Cognitive Science

AI for 3D Generative Design


Several recent papers have investigated similar ideas as this project; however, none of them captured the specific intent I was aiming for and so I ended up taking inspiration from these models but going in a new general direction. Specifically, I wanted to be able to generate objects from at least 10 different categories (the papers below capture only 2–3) and I wanted to develop the model architecture with the capacity to extend to unlabelled 3D shape data. To produce an encoded knowledge base for this design space I chose to use the PartNet database (a subset of ShapeNet) which has 30k densely annotated 3D models across 24 categories. From these annotations and heuristics on the models, I made simplified text descriptions. From the 3D models, I created 3D voxel volumes (voxels are like pixels in 3D) to represent the model in a way that could then be fed into a neural network architecture.

Short Attention Span Theater: A Quick Look At Quibi's Launch Titles

NPR Technology

Two chefs get blasted in the face with a mystery entree on Dishmantled. Two chefs get blasted in the face with a mystery entree on Dishmantled. The streaming service Quibi -- short for "quick bites" -- calls itself "the first entertainment platform designed specifically for your phone." Perfect for the busy, distracted, on-the-go consumer! Too bad none of us are on-the-going anywhere, these days.

AI With Grove Zero and Codecraft (Scratch 3.0)


The neural network models used in the above application are all run locally in your browser, which has a few distinct advantages as compared to sending the data to the cloud for processing: smaller latency and better privacy. A number of neural networks are used in Cognitive services - Sound Classification for speech commands(, Face Landmark Detection, Face Expression Recognition and Age estimation. There are multiple ways you can build on these examples to make even more fun and exciting applications! If you decide to give it a try,be it with Grove Zero or just using Stage mode, do share in the comments below.

Deep Learning, Knowledge Representation and Reasoning

Journal of Artificial Intelligence Research

The recent success of deep neural networks at tasks such as language modelling, computer vision, and speech recognition has attracted considerable interest from industry and academia. Achieving a better understanding and widespread use of such models involves the use of Knowledge Representation and Reasoning together with sound Machine Learning methodologies and systems. The goal of this special track, which closed in 2017, was to serve as a home for the publication of leading research in deep learning towards cognitive tasks, focusing on applications of neural computation to advanced AI tasks requiring knowledge representation and reasoning.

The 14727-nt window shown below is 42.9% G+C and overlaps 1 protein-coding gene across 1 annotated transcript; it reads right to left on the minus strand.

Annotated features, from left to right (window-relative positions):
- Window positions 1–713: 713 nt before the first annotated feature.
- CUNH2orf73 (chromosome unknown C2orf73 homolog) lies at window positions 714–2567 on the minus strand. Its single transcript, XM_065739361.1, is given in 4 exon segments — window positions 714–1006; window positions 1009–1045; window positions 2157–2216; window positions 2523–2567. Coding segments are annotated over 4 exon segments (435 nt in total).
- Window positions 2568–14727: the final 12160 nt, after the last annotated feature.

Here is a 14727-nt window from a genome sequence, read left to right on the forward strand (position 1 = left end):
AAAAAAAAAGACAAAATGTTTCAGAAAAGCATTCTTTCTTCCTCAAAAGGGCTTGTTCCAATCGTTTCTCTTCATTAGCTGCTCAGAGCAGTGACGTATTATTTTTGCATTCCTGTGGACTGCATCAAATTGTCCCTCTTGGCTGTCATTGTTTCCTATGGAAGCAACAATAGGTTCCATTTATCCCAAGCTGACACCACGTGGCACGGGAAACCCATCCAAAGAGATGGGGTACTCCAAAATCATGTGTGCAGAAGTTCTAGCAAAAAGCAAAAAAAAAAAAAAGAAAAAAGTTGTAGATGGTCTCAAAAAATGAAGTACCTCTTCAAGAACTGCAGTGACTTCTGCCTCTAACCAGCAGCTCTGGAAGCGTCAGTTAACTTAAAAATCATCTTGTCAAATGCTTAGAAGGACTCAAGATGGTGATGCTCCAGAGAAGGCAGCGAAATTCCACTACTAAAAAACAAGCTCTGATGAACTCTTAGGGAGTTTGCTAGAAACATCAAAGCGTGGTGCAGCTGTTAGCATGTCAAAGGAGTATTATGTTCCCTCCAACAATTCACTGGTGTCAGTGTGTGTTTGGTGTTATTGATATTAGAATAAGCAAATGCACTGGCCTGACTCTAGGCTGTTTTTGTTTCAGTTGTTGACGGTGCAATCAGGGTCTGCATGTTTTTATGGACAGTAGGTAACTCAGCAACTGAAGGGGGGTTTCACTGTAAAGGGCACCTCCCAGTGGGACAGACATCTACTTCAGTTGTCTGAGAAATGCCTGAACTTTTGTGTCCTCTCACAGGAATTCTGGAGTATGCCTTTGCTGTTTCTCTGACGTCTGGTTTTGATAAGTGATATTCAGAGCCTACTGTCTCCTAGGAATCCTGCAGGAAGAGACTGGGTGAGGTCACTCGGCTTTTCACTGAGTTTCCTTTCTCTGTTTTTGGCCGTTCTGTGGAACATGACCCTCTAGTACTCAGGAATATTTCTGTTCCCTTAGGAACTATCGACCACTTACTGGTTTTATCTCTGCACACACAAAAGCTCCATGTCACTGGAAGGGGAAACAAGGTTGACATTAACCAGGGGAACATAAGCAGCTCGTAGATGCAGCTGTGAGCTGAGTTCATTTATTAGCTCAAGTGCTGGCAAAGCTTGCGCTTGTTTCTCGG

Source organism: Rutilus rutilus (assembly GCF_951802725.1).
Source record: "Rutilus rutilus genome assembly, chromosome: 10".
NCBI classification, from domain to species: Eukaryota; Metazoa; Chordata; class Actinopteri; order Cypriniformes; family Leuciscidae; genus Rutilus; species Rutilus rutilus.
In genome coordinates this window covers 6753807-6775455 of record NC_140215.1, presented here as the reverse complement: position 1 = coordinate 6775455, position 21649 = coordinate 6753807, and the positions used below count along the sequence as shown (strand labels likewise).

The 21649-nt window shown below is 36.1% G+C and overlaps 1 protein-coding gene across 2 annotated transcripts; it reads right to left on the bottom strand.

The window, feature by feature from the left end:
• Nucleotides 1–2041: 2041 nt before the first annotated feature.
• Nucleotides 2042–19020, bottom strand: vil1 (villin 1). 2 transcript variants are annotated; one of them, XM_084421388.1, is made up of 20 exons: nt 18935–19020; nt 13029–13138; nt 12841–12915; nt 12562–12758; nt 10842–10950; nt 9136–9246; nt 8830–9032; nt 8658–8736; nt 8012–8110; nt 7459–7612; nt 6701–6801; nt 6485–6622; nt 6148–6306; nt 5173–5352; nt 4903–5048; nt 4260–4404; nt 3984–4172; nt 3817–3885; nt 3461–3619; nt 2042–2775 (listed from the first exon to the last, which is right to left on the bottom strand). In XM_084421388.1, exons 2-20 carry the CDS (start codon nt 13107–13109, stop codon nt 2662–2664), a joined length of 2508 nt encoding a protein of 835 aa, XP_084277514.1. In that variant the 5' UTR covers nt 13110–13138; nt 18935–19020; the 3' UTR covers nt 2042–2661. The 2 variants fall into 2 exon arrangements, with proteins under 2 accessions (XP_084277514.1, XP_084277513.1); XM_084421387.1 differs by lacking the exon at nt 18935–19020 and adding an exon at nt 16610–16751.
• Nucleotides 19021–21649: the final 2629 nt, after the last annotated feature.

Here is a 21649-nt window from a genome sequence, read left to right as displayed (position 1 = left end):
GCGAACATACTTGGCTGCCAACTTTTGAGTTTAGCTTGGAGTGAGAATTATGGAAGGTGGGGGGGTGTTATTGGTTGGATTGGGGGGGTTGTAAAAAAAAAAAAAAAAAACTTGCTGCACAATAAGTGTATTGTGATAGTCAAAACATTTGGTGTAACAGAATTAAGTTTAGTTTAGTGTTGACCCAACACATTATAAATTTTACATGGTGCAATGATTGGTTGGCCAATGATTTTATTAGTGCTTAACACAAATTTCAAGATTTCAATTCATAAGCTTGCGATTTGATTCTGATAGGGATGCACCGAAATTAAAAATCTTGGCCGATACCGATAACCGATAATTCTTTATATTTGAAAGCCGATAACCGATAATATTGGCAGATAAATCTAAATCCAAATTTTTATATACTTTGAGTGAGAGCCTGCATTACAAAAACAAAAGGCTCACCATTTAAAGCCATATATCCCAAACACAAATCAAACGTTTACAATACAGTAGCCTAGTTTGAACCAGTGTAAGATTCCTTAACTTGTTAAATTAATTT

Why Artificial Intelligence is (Still) Human Intelligence


At its core, Artificial Intelligence and its partner Machine Learning (abbreviated as AI/ML) is math. Specifically, it's probability – the application of weighted probabilistic networks at a computational scale we've never been able to perform before, which allows the computed probabilities to become self-training. It's that characteristic more than any other that makes AI seem like wizardry. The little cylinder on the kitchen counter that suddenly lights up when you call it by name feels like something out of science fiction, but that entire process is the end product of the re-ingestion of new data to help fine-tune a highly complex probabilistic graph. The voice assistant recognizes its "name" not because it's self-aware but because it has been programmed to match an audio waveform to a database of known waveforms with certain characteristics.

Brain Implants and AI Model Used To Translate Thought Into Text